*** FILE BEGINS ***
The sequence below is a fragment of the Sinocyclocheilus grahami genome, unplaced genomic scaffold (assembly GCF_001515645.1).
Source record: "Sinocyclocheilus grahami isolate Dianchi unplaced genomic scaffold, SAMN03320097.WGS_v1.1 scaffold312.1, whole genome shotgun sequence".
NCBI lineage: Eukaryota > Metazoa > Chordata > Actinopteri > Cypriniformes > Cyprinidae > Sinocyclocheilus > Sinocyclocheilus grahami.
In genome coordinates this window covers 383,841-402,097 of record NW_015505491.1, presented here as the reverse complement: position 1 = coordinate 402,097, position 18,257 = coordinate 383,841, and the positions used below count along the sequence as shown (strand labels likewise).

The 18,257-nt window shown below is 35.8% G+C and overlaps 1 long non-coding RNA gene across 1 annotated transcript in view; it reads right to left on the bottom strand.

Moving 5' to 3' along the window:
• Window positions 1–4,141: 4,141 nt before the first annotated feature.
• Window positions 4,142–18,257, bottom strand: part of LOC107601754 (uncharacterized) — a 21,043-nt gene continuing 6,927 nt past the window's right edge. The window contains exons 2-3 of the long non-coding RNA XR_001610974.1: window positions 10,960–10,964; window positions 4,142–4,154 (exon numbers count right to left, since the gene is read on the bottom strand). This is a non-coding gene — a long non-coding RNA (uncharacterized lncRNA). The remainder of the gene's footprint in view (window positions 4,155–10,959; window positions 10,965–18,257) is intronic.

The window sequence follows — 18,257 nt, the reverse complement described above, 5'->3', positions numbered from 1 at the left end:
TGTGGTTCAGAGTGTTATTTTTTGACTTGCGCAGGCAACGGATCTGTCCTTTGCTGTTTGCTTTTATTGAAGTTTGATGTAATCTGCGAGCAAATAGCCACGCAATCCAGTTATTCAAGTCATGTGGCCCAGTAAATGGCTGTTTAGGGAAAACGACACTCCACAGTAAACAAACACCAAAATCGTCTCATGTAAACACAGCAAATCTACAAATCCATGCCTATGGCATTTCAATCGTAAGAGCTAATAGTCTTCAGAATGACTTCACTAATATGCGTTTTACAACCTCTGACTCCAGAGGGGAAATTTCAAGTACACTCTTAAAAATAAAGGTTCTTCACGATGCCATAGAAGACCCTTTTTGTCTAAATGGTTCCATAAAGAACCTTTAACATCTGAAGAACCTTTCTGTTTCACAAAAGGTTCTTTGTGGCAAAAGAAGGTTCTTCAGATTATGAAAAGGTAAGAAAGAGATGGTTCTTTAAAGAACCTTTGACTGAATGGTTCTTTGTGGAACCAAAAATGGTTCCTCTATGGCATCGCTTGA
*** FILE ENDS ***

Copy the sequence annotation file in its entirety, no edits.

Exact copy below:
The sequence below is a fragment of the Sinocyclocheilus grahami genome, unplaced genomic scaffold (assembly GCF_001515645.1).
Source record: "Sinocyclocheilus grahami isolate Dianchi unplaced genomic scaffold, SAMN03320097.WGS_v1.1 scaffold312.1, whole genome shotgun sequence".
NCBI lineage: Eukaryota > Metazoa > Chordata > Actinopteri > Cypriniformes > Cyprinidae > Sinocyclocheilus > Sinocyclocheilus grahami.
In genome coordinates this window covers 383,841-402,097 of record NW_015505491.1, presented here as the reverse complement: position 1 = coordinate 402,097, position 18,257 = coordinate 383,841, and the positions used below count along the sequence as shown (strand labels likewise).

The 18,257-nt window shown below is 35.8% G+C and overlaps 1 long non-coding RNA gene across 1 annotated transcript in view; it reads right to left on the bottom strand.

Moving 5' to 3' along the window:
• Window positions 1–4,141: 4,141 nt before the first annotated feature.
• Window positions 4,142–18,257, bottom strand: part of LOC107601754 (uncharacterized) — a 21,043-nt gene continuing 6,927 nt past the window's right edge. The window contains exons 2-3 of the long non-coding RNA XR_001610974.1: window positions 10,960–10,964; window positions 4,142–4,154 (exon numbers count right to left, since the gene is read on the bottom strand). This is a non-coding gene — a long non-coding RNA (uncharacterized lncRNA). The remainder of the gene's footprint in view (window positions 4,155–10,959; window positions 10,965–18,257) is intronic.

The window sequence follows — 18,257 nt, the reverse complement described above, 5'->3', positions numbered from 1 at the left end:
TGTGGTTCAGAGTGTTATTTTTTGACTTGCGCAGGCAACGGATCTGTCCTTTGCTGTTTGCTTTTATTGAAGTTTGATGTAATCTGCGAGCAAATAGCCACGCAATCCAGTTATTCAAGTCATGTGGCCCAGTAAATGGCTGTTTAGGGAAAACGACACTCCACAGTAAACAAACACCAAAATCGTCTCATGTAAACACAGCAAATCTACAAATCCATGCCTATGGCATTTCAATCGTAAGAGCTAATAGTCTTCAGAATGACTTCACTAATATGCGTTTTACAACCTCTGACTCCAGAGGGGAAATTTCAAGTACACTCTTAAAAATAAAGGTTCTTCACGATGCCATAGAAGACCCTTTTTGTCTAAATGGTTCCATAAAGAACCTTTAACATCTGAAGAACCTTTCTGTTTCACAAAAGGTTCTTTGTGGCAAAAGAAGGTTCTTCAGATTATGAAAAGGTAAGAAAGAGATGGTTCTTTAAAGAACCTTTGACTGAATGGTTCTTTGTGGAACCAAAAATGGTTCCTCTATGGCATCGCTTGA